5. Reading and listening to the lyrics of “Intentions & Consequences” cut Mustard right through the brand label. When crafting an album such as this, is the story planned ahead? Or do you come up with it while putting the album together?

The songs on Intentions & Consequences are all so sad! like I had said earlier, many of them were written over the course of years. what usually motivated me to write over that time were the big events that not only shaped me as an artist but also as a person. things like losing a family member, becoming a parent, love, loss, and everything in between. so the album ended up telling a story but only in the way that each of our lives end up telling a story.

6. Your follow up, “8-Bit Test Tracks Vol 1.” transport Mustard to a pixelated paradise. What are some of bitbitbit favorite games? If you could have your music in any video game, what would it be? Why?

This is such a hard question to answer! My friends, family, and I grew up playing so many video games together – especially split screen on the couch. growing up (and even still to this day), probably the Pokémon series of games have been most influential to me or at the very least taken up the most of my time! Composers like Junichi Masuda, Go Ichinose, and Koji Kondo have always held a special place in my heart for their exciting variations in style and feel throughout their games. I would love to score a video game someday, though, especially something beautiful and tranquil like Journey, Animal Crossing, or Breath of the Wild or something with a strong socially-conscious message.

7. On Twitter you’ve described your next release SKA BREAKUP as both a letter of love and grief. What can listeners expect from this release? How can communities such as #SkaTwitter learn and grow?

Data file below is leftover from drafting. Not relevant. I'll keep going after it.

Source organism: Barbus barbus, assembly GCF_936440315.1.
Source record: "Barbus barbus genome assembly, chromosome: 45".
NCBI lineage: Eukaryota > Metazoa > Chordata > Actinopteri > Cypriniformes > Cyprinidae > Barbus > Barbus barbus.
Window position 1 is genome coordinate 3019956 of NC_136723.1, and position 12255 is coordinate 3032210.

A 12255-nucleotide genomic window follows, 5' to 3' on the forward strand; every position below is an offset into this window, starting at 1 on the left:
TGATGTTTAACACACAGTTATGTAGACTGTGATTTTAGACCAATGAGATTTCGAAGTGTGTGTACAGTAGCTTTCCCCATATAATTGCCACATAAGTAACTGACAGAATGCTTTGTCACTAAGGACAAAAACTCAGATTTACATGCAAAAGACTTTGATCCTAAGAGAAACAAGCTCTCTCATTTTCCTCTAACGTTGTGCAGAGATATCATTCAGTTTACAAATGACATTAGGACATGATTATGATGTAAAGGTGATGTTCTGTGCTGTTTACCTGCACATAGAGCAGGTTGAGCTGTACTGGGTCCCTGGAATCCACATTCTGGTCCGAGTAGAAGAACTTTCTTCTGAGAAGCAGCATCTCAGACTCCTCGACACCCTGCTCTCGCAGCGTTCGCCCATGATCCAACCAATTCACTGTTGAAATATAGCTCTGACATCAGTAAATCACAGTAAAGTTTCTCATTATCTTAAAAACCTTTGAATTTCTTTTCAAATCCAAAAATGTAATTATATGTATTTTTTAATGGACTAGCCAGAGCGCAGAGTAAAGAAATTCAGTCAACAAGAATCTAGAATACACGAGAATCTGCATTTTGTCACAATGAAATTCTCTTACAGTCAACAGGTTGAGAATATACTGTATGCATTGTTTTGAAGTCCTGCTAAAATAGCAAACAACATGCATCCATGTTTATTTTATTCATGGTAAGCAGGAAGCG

This set of songs was never really meant to be. I had been working on some of the songs since January 2022 and had other plans for their release. unfortunately, my own mental health struggles got the better of me at the start of April. I felt that I had lost my connection to my online community. so as I retreated away from social media (which definitely ended up being for the best), I also assumed the work I had put into those songs was for nothing. It took a lot of self-reflection and coming to terms with the loss and sense of betrayal that I felt and so I channeled those feelings into some of my favourite songs, songs by artists like We Are the Union, The Postal Service, Sixpence None the Richer, and Charli XCX.

What came out of that was a ska sound but sadder. A kind of post-ska or anti-ska, if you will. Gone were a lot of the upstrokes and energy, and instead what was left was a collection of breakup songs that I had made my voice sound all androgynous over – in that typical hyperpop style. I realized what or who I was breaking up with was the older version of myself and the assumptions I had made about my place in the world. My advice would be that if communities can embrace those changes when confronted with them, even if they are messy, you will come out the other side much happier and more resilient for it.

8. Where can readers listen to your music? Do you have a preferred platform?

Listen wherever you would stream your music. but if you want to support me directly, head to bandcamp and be sure to follow on #SkaTwitter and Instagram, too! Luv u Mustard!